A rare case of late onset reticulate acropigmentation of Kitamura without involvement of the palms and soles
Background: Reticulate acropigmentations of Kitamura (RAPK) is an autosomal dominant inherited disorder characterized by pigmented, angulated, irregular freckle-like lesion with atrophy on the surface, arranged in a reticulate pattern on the dorsa of the hands and feet. It was first described by Kitamura and Akamatsu in Japan in 1943. The usual age of onset is the first and second decades of life. Palms and soles reveal pits and breaks in the epidermal ridge pattern. The histopathological examination show epidermal atrophy, digitate and filiform elongated rete ridges with clumps of heavy melanin pigmentation at their tips.
Case: A 59-year-old male presented with asymptomatic and progressive brownish-black discoloration in a reticulate pattern on the dorsal aspect of his hands and feet. The lesions initially appeared when the patient was 45 years old. It was not preceded by any erythema or inflammation. There was no similar case in the family. Laboratory findings were within normal limits.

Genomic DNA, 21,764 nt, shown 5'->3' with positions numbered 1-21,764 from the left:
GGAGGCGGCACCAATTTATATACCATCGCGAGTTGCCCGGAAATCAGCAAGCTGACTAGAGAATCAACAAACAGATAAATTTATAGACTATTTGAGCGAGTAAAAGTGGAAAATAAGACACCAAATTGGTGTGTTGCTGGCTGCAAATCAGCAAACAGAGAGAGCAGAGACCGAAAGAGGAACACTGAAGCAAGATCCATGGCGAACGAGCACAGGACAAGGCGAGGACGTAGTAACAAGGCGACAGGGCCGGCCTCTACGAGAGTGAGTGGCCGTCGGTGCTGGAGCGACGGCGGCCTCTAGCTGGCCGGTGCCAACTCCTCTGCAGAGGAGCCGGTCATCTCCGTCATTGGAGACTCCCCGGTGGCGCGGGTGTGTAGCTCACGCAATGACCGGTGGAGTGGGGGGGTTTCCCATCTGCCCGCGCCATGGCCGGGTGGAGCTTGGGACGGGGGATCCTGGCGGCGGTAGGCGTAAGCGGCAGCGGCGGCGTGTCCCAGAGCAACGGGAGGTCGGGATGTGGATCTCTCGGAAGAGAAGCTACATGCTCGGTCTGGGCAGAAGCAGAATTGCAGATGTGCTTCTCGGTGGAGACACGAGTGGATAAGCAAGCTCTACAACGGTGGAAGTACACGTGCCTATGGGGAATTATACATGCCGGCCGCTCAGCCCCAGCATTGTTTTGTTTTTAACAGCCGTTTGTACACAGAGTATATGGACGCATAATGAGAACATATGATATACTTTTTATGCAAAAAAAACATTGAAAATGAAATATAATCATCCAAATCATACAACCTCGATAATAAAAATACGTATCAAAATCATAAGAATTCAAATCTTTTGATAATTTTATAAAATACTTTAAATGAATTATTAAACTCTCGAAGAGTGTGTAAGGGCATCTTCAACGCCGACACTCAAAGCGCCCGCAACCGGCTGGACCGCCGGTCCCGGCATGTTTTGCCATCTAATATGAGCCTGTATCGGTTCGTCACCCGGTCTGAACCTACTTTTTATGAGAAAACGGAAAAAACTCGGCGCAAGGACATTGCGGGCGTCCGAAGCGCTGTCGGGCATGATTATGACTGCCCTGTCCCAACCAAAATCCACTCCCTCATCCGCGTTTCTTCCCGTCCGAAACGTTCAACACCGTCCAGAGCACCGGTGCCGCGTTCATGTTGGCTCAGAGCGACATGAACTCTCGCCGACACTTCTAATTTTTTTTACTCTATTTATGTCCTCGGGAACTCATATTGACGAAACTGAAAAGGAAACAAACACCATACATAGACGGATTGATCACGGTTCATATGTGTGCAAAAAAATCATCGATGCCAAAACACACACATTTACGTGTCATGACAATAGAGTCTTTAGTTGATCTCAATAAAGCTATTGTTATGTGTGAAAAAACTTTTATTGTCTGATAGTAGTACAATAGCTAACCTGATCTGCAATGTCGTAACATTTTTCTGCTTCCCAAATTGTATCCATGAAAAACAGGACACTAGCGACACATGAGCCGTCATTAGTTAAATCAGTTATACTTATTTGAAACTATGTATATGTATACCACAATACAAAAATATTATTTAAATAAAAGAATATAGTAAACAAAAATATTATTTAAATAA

Discussion: Skin biopsy taken from the dorsal of the hand and foot revealed hyperkeratosis, thinning of epithelium, filiform elongation of the rete ridges, increased melanocyte numbers in the basal layer, and lymphocyte infiltration in the dermis. Based on the clinical and histological findings he was diagnosed as RAPK. From some reports, sporadic cases without the involvement of other family members may occur, like our patient. Palms and soles involvement in RAPK is still debated, some considered it as a characteristic sign of this disorder while others refuted it.
Keywords: reticulate acropigmentation of Kitamura, histopathology, late onset, sporadic
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